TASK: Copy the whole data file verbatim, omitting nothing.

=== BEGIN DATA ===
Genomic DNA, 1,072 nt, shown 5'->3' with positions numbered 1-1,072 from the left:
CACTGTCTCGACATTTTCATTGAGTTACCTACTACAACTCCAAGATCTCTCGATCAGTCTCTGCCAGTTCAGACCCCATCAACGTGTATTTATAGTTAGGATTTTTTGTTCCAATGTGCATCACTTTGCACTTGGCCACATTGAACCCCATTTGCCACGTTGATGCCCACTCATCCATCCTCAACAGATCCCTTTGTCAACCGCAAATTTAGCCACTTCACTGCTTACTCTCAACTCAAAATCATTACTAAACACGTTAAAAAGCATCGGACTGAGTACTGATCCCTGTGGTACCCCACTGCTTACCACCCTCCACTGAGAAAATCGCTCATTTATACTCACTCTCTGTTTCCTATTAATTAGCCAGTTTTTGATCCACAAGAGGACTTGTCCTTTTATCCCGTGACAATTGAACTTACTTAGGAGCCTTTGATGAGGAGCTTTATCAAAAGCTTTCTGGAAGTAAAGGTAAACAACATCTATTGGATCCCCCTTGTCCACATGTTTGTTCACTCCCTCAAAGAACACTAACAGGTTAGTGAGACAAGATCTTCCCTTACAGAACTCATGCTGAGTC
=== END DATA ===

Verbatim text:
Genomic DNA, 1,072 nt, shown 5'->3' with positions numbered 1-1,072 from the left:
CACTGTCTCGACATTTTCATTGAGTTACCTACTACAACTCCAAGATCTCTCGATCAGTCTCTGCCAGTTCAGACCCCATCAACGTGTATTTATAGTTAGGATTTTTTGTTCCAATGTGCATCACTTTGCACTTGGCCACATTGAACCCCATTTGCCACGTTGATGCCCACTCATCCATCCTCAACAGATCCCTTTGTCAACCGCAAATTTAGCCACTTCACTGCTTACTCTCAACTCAAAATCATTACTAAACACGTTAAAAAGCATCGGACTGAGTACTGATCCCTGTGGTACCCCACTGCTTACCACCCTCCACTGAGAAAATCGCTCATTTATACTCACTCTCTGTTTCCTATTAATTAGCCAGTTTTTGATCCACAAGAGGACTTGTCCTTTTATCCCGTGACAATTGAACTTACTTAGGAGCCTTTGATGAGGAGCTTTATCAAAAGCTTTCTGGAAGTAAAGGTAAACAACATCTATTGGATCCCCCTTGTCCACATGTTTGTTCACTCCCTCAAAGAACACTAACAGGTTAGTGAGACAAGATCTTCCCTTACAGAACTCATGCTGAGTC